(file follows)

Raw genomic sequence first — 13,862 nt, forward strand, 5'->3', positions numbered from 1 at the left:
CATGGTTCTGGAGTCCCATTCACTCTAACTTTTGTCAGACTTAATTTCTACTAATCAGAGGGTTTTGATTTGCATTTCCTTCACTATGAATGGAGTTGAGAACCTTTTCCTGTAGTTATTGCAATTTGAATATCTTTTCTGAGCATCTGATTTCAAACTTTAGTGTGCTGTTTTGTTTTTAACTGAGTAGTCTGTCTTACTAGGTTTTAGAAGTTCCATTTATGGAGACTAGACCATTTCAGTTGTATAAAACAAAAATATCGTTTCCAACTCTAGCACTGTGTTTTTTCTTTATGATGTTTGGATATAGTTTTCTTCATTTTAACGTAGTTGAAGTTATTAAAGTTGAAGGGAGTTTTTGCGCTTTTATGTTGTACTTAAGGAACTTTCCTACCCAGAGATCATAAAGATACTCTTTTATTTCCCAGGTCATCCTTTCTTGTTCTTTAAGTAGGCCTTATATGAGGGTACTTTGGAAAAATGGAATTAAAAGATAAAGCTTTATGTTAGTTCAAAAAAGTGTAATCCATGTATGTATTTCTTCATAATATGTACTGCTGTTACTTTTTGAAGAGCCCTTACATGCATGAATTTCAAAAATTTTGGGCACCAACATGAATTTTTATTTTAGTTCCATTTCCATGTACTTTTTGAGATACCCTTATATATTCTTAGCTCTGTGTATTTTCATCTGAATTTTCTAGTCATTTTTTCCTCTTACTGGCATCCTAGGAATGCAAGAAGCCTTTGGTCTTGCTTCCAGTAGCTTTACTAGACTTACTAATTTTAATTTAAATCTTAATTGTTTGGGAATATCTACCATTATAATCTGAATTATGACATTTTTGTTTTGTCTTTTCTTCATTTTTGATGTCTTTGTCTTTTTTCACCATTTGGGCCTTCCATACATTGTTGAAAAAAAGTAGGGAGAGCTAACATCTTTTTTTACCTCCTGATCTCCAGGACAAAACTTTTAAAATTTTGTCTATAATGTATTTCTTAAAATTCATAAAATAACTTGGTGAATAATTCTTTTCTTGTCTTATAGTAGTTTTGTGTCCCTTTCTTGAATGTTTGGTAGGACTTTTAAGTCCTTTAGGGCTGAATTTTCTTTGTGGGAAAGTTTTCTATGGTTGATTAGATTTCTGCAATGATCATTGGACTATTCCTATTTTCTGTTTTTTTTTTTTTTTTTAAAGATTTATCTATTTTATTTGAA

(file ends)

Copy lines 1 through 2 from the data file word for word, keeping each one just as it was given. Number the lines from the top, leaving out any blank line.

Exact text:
Raw genomic sequence first — 13,862 nt, forward strand, 5'->3', positions numbered from 1 at the left:
CATGGTTCTGGAGTCCCATTCACTCTAACTTTTGTCAGACTTAATTTCTACTAATCAGAGGGTTTTGATTTGCATTTCCTTCACTATGAATGGAGTTGAGAACCTTTTCCTGTAGTTATTGCAATTTGAATATCTTTTCTGAGCATCTGATTTCAAACTTTAGTGTGCTGTTTTGTTTTTAACTGAGTAGTCTGTCTTACTAGGTTTTAGAAGTTCCATTTATGGAGACTAGACCATTTCAGTTGTATAAAACAAAAATATCGTTTCCAACTCTAGCACTGTGTTTTTTCTTTATGATGTTTGGATATAGTTTTCTTCATTTTAACGTAGTTGAAGTTATTAAAGTTGAAGGGAGTTTTTGCGCTTTTATGTTGTACTTAAGGAACTTTCCTACCCAGAGATCATAAAGATACTCTTTTATTTCCCAGGTCATCCTTTCTTGTTCTTTAAGTAGGCCTTATATGAGGGTACTTTGGAAAAATGGAATTAAAAGATAAAGCTTTATGTTAGTTCAAAAAAGTGTAATCCATGTATGTATTTCTTCATAATATGTACTGCTGTTACTTTTTGAAGAGCCCTTACATGCATGAATTTCAAAAATTTTGGGCACCAACATGAATTTTTATTTTAGTTCCATTTCCATGTACTTTTTGAGATACCCTTATATATTCTTAGCTCTGTGTATTTTCATCTGAATTTTCTAGTCATTTTTTCCTCTTACTGGCATCCTAGGAATGCAAGAAGCCTTTGGTCTTGCTTCCAGTAGCTTTACTAGACTTACTAATTTTAATTTAAATCTTAATTGTTTGGGAATATCTACCATTATAATCTGAATTATGACATTTTTGTTTTGTCTTTTCTTCATTTTTGATGTCTTTGTCTTTTTTCACCATTTGGGCCTTCCATACATTGTTGAAAAAAAGTAGGGAGAGCTAACATCTTTTTTTACCTCCTGATCTCCAGGACAAAACTTTTAAAATTTTGTCTATAATGTATTTCTTAAAATTCATAAAATAACTTGGTGAATAATTCTTTTCTTGTCTTATAGTAGTTTTGTGTCCCTTTCTTGAATGTTTGGTAGGACTTTTAAGTCCTTTAGGGCTGAATTTTCTTTGTGGGAAAGTTTTCTATGGTTGATTAGATTTCTGCAATGATCATTGGACTATTCCTATTTTCTGTTTTTTTTTTTTTTTTTAAAGATTTATCTATTTTATTTGAA